Details

Breaking up the Global Value Chain
Type: Book
ISBN: 978-1-78743-071-6

Keywords

Article
Publication date: 8 October 2019

Andrea Lippi, Laura Barbieri and Federica Poli

The purpose of this paper is to examine which individual traits of financial advisors influence portfolio transfer speed when a financial advisor recommends investors to migrate…

Abstract

Purpose

The purpose of this paper is to examine which individual traits of financial advisors influence portfolio transfer speed when a financial advisor recommends investors to migrate to a new financial intermediary.

Design/methodology/approach

With reference to the years 2014–2016, one of the three leading Italian tied-agent banks provided the authors with an exclusive and unique data set containing information regarding the financial advisors who had become tied agents, transferring their existing portfolios from their previous banks (traditional or tied-agent banks). The authors observed the ability of the migrant financial advisor in successfully transferring the entire portfolio declared within 12 months of observation. To investigate empirically which personal traits of financial advisors determine their success in the rapid transfer of clients’ portfolios to a new financial intermediary, the authors applied a Cox proportional hazards model.

Findings

The authors find that factors such as age, type of bank of origin and size of the managed financial portfolio positively affect the speed transfer.

Practical implications

The obtained results may be interesting for guiding recruiting policies of financial intermediaries.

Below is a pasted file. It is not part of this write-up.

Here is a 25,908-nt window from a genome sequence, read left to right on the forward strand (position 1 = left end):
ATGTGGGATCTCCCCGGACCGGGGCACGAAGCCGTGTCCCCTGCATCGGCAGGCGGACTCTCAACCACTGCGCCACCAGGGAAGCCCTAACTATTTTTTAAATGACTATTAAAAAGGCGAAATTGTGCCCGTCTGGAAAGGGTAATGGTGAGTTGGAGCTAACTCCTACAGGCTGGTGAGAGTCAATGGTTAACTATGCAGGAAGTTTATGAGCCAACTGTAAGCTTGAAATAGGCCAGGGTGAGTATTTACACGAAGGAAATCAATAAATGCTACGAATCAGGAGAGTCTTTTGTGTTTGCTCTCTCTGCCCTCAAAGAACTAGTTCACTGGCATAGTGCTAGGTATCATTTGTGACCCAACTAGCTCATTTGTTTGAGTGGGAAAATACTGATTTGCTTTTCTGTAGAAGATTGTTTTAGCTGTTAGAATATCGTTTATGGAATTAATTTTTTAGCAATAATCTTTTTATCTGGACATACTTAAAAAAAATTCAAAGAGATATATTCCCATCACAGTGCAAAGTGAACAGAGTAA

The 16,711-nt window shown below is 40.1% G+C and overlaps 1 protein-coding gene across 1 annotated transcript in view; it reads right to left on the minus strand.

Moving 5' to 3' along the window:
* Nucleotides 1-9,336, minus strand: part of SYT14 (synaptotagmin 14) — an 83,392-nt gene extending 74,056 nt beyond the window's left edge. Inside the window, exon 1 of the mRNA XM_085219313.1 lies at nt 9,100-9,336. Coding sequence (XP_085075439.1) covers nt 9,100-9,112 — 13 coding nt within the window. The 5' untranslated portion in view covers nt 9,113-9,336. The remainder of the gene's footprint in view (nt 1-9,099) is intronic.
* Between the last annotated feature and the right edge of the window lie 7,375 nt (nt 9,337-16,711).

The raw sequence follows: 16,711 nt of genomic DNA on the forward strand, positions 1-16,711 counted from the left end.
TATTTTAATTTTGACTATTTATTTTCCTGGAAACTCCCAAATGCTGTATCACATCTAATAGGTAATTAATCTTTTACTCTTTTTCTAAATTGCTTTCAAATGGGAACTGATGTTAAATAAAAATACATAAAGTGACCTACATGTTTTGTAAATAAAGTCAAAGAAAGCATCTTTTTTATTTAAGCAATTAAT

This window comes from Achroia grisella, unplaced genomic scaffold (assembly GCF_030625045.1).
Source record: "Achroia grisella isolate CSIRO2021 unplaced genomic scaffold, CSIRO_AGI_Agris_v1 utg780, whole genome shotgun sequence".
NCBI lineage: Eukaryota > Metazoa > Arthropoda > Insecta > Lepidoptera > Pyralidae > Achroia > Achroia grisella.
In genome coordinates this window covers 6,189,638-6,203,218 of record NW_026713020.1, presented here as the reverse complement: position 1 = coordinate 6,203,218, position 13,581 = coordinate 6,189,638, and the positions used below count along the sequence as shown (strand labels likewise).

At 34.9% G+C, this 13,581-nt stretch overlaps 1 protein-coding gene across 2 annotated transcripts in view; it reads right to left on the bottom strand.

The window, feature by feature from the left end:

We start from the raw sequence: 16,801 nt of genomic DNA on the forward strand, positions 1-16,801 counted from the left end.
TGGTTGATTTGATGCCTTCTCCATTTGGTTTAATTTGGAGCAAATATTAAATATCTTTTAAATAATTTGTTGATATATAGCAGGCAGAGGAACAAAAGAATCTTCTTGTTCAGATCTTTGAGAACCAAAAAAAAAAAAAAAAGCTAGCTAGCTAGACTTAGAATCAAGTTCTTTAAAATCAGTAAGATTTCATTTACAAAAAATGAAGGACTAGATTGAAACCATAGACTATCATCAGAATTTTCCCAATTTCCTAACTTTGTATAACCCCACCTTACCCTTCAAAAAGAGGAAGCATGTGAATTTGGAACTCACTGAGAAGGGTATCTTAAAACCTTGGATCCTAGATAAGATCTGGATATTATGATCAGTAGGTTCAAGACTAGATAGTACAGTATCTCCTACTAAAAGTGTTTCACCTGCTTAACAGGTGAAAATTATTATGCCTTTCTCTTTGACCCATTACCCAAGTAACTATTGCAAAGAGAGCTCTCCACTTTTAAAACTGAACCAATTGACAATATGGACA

Social implications

Regulators should closely examine the phenomenon analyzed in this paper to avoid conflict of interests.

Originality/value

The literature on this topic is scarce, mainly due to the lack of available data. This paper represents an original contribution to open a new field of research.

Details

International Journal of Bank Marketing, vol. 38 no. 2
Type: Research Article
ISSN: 0265-2323

Keywords

Book part
Publication date: 16 February 2012

Jorun Solheim and Ragnhild Steen Jensen

The importance of family firms for the development of capitalism, both past and present, has in recent years become widely recognized. Today there is a fast increasing body of…

Abstract

The importance of family firms for the development of capitalism, both past and present, has in recent years become widely recognized. Today there is a fast increasing body of literature about forms of family business and variations in family capitalism. Despite this new interest, few of these studies have made the family itself the focus of enquiry – and how different types of family structures and cultural traditions may influence the strategies and development of the family firm. Such connections are explored by comparing and discussing two cases of family firms and their history, set in Norway and Italy, respectively. It is argued that these two cases may be seen as examples of quite different ‘modes of familism’, with different implications for the running of an economic enterprise. These differences concern, first and foremost, cultural conceptions of gender, forms of inheritance, and the role of marriage in constituting the family firm.

Details

Firms, Boards and Gender Quotas: Comparative Perspectives
Type: Book
ISBN: 978-1-78052-672-0

Keywords

Book part
Publication date: 14 October 2015

Luciano Fratocchi, Alessandro Ancarani, Paolo Barbieri, Carmela Di Mauro, Guido Nassimbeni, Marco Sartor, Matteo Vignoli and Andrea Zanoni

The first aim of the chapter is to offer a characterization of back-reshoring as a possible step of the firm’s nonlinear internationalization process. The second aim is to review…

Abstract

Purpose

The first aim of the chapter is to offer a characterization of back-reshoring as a possible step of the firm’s nonlinear internationalization process. The second aim is to review the empirical literature on back-reshoring and to complement it with the findings of an extensive data collection.